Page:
Research Data and “Grey Data”
In this document, we talk about two types of data. The first is Research Data, which refers to the data academic institutions generate through their research activities. The second is Grey Data, which refers to the vast amount of data produced by universities outside of core research activities, and which tends to focus on the individuals belonging to its community (primarily students – but also faculty and staff). This includes data from applications, student records, ID cards, surveys, sensors, surveillance video, internet and network usage, etc. The term “Grey Data” was coined by Dr. Christine Borgman at the University of California Los Angeles, who points out that the boundaries between research and Grey Data are increasingly blurry, and it is necessary to consider both when discussing solutions to the issues posed by the rise of data and data analytics in academic institutions. As a result, this document addresses both types of data.
It is also critical to underscore upfront that we are not opposing the use of data and data analytics in academic institutions. Data collection and analysis are key elements of research, teaching, and learning.1 We do acknowledge that there are voices arguing that the unbalanced use of machine learning can shift the focus within the academic community away from basic science and into technology - or away from theory and into producing large data sets.2However, a world without data is also a world where biases can and do play a large role, so limiting the use of data is not the solution.
Our goal is to ensure that academic institutions retain control over the use of their data and of the analytics applied to it. It is also vital that their use is consistent with the goals of the academic community and that academic institutions are properly equipped to deal with the risks and implications posed by the use of data.
Of course, in many ways, this phenomenon mirrors the rise of data capture and usage in society, and it poses similar challenges. What is different is the declining opportunity for individuals within academic institutions to actively opt out of data collection. Individuals working for corporations, depending on where they live, have limited or no expectations about digital privacy at work. On the other hand, academic institutions, at least in many western countries, have always protected academic freedom, including the right to conduct research and search for information, without prying eyes. These concepts are now at risk.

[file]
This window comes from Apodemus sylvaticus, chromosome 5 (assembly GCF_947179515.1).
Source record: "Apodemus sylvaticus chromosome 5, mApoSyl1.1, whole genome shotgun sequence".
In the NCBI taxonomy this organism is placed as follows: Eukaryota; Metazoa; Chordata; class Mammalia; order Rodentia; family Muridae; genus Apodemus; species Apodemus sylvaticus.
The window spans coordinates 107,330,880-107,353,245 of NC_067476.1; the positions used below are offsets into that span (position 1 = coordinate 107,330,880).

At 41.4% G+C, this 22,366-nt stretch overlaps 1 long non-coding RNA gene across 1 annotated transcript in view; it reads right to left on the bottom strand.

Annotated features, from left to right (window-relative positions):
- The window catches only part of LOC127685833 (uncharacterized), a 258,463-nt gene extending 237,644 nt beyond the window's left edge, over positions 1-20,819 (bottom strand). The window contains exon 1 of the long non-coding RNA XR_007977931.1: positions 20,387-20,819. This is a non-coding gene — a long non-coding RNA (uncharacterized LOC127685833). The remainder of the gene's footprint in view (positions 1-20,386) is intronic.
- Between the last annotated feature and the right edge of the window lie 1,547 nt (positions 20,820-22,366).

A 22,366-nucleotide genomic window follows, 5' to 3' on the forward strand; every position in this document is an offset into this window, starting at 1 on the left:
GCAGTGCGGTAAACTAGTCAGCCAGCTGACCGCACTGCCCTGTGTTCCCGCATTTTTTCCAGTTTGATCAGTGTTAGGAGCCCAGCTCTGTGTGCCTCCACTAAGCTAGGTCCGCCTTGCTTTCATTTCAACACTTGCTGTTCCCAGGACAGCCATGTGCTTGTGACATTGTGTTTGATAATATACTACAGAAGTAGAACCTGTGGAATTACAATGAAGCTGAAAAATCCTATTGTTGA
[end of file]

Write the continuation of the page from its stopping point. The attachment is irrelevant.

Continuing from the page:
Metrics and algorithms
It is important to distinguish upfront between metrics, which refers to what is being measured, and algorithms, which refers to how it is being measured. These two categories are often interrelated, but they pose different issues, and therefore, should be addressed separately.
Metrics should be controlled by academic institutions. It is their responsibility – and theirs alone – to ensure that evaluation is performed on the basis of multiple factors that align with the institution’s mission and values. This document does not advocate for academic institutions to choose any specific metric, but rather simply that they deliberately choose what metrics are used, rather than simply relying on those sold by commercial vendors. Developing metrics may be complex, resource-intensive, and unique to each institution’s context. However, the sharing of best practices across like-minded institutions may facilitate the establishment of a number of metrics which could become de facto standards.
Algorithms, on the other hand, do not necessarily need to be controlled by each academic institution, but must be carefully understood and monitored. It is critical that algorithms are as transparent as possible, so that they can be fully analyzed and held accountable. So long as an algorithm remains a “black box,” an institution is powerless to understand whether it may contain biases that are incompatible with its values, or flaws that could lead to costly mistakes.
SPARC staunchly advocates for Open Data as a way to accelerate the research process, but our advocacy for Open Data policies in independent of our work in this document. ↩